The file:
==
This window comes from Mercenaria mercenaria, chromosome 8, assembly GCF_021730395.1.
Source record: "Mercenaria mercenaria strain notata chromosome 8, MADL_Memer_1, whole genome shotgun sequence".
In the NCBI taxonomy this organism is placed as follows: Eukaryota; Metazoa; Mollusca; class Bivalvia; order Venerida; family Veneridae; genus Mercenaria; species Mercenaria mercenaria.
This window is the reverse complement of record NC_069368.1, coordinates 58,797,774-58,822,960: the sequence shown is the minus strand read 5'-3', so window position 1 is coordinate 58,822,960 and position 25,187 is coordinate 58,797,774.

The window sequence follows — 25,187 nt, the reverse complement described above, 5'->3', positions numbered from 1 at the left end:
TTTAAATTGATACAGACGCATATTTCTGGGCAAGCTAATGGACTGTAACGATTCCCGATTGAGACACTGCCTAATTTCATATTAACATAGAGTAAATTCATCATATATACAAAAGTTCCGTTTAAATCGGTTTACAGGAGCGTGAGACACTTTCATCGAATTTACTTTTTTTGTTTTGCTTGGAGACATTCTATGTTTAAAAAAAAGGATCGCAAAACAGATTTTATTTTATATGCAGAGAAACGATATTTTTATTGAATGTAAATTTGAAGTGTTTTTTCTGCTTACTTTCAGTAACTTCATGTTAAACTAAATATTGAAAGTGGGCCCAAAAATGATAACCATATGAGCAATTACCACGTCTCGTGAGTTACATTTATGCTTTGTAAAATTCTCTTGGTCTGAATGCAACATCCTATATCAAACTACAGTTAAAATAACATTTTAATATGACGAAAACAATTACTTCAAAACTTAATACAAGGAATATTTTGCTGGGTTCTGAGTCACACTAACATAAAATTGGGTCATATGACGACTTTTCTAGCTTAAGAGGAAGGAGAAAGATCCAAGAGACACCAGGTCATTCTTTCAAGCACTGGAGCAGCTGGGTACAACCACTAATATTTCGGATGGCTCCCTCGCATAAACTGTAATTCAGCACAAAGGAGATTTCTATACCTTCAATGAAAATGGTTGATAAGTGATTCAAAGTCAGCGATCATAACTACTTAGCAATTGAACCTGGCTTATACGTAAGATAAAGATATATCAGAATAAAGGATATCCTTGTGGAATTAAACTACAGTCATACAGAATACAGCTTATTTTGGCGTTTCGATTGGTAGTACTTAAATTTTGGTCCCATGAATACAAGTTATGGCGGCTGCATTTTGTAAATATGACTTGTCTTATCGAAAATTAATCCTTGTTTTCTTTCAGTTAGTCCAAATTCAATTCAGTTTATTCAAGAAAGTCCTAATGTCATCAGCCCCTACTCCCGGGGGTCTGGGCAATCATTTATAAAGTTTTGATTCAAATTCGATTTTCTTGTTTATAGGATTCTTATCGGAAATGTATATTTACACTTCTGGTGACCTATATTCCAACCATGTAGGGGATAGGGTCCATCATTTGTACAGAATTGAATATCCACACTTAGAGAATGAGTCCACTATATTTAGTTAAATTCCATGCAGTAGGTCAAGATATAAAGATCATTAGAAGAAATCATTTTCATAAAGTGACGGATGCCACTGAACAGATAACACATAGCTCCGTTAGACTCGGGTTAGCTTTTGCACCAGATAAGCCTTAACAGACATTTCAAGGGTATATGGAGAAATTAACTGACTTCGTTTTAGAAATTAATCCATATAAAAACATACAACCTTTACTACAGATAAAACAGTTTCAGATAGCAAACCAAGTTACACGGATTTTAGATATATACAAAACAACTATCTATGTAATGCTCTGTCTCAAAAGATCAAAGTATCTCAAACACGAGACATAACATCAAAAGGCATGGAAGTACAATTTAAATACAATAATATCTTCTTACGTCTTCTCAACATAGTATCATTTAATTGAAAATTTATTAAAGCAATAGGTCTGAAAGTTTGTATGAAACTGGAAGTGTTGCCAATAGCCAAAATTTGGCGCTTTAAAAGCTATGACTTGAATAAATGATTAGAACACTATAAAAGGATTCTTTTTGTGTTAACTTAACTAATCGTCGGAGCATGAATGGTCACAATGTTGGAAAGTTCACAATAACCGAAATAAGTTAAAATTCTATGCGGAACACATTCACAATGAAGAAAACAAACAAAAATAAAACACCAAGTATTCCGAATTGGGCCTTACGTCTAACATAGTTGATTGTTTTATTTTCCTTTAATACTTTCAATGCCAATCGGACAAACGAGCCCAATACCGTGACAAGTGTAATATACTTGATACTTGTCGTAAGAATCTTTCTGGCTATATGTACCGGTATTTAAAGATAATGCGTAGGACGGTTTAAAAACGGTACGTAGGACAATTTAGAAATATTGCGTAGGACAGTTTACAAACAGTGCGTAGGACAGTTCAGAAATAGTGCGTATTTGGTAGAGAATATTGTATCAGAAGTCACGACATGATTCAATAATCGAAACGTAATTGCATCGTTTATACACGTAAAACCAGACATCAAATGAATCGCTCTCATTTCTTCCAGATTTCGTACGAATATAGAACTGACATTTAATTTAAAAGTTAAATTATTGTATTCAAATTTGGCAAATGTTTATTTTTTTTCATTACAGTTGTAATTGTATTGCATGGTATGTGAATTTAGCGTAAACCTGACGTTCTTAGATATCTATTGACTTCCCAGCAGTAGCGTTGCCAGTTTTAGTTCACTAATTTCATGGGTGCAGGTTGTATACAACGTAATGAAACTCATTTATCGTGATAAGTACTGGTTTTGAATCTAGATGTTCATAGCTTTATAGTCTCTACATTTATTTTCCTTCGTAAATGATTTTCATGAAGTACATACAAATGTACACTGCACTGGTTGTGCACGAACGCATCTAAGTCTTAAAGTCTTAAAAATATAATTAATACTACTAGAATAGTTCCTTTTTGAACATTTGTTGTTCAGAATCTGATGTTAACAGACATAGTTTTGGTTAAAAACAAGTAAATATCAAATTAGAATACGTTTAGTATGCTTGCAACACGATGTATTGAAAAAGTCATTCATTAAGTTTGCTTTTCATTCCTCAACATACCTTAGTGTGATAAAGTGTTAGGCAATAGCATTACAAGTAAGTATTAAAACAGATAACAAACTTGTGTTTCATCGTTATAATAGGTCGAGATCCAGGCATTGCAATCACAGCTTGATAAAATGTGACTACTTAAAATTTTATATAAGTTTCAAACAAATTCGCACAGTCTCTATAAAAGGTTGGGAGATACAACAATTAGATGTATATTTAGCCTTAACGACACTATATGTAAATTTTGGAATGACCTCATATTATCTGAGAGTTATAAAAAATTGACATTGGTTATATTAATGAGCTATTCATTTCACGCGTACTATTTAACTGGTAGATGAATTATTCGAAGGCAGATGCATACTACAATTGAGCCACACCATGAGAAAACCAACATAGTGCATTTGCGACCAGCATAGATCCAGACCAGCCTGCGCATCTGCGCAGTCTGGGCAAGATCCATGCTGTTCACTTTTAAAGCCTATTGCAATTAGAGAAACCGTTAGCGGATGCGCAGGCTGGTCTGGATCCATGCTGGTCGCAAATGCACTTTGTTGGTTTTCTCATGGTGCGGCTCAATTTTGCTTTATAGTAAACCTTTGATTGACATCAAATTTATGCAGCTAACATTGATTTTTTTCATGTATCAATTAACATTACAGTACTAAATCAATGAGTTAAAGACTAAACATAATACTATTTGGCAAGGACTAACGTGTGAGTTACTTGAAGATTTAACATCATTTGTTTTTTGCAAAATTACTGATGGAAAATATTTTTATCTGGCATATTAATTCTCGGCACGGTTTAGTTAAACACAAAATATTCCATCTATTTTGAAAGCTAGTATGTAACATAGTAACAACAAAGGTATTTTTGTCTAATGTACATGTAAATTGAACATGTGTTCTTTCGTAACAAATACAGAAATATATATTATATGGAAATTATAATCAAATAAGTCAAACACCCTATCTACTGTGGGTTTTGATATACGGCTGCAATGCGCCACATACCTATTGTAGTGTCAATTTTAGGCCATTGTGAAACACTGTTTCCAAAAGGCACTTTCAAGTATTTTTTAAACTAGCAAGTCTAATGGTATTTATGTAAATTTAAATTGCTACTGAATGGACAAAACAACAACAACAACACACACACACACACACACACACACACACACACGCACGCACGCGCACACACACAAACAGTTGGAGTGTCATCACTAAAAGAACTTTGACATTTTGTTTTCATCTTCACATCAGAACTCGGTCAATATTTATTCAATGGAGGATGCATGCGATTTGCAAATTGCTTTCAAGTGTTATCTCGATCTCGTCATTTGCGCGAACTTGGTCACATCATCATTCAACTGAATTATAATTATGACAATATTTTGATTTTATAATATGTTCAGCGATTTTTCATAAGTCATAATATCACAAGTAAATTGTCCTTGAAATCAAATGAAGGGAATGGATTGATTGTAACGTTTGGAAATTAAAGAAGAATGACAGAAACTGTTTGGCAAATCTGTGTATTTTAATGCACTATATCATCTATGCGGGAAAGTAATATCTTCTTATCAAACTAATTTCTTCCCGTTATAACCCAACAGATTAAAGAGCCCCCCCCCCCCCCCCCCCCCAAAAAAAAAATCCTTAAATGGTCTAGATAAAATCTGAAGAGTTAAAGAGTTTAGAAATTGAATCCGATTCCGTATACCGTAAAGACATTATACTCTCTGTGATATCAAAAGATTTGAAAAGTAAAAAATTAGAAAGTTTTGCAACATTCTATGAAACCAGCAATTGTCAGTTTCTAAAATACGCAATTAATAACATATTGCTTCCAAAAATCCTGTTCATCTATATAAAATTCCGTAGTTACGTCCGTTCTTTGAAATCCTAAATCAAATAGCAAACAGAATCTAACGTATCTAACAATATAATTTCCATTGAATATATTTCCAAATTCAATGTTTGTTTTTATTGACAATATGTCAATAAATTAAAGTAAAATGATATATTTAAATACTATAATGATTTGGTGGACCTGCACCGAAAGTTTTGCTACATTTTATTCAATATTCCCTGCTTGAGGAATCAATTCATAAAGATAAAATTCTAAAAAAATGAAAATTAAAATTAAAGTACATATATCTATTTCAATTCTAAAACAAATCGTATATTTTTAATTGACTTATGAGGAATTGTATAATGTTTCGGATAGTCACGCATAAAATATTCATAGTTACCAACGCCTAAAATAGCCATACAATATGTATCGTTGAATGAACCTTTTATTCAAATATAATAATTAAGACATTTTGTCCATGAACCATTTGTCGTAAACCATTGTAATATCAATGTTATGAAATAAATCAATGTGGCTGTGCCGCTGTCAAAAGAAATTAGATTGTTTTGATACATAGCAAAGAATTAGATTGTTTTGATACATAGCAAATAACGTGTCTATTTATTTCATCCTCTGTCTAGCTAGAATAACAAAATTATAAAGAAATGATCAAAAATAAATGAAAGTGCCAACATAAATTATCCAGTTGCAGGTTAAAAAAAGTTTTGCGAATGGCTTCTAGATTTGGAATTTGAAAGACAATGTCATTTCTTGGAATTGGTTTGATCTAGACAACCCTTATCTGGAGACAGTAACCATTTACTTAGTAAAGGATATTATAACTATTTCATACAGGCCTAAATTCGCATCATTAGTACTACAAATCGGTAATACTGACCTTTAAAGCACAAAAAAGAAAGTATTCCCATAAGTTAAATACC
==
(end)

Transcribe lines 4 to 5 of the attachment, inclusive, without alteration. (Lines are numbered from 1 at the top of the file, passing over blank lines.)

This window is the reverse complement of record NC_069368.1, coordinates 58,797,774-58,822,960: the sequence shown is the minus strand read 5'-3', so window position 1 is coordinate 58,822,960 and position 25,187 is coordinate 58,797,774.

The window sequence follows — 25,187 nt, the reverse complement described above, 5'->3', positions numbered from 1 at the left end: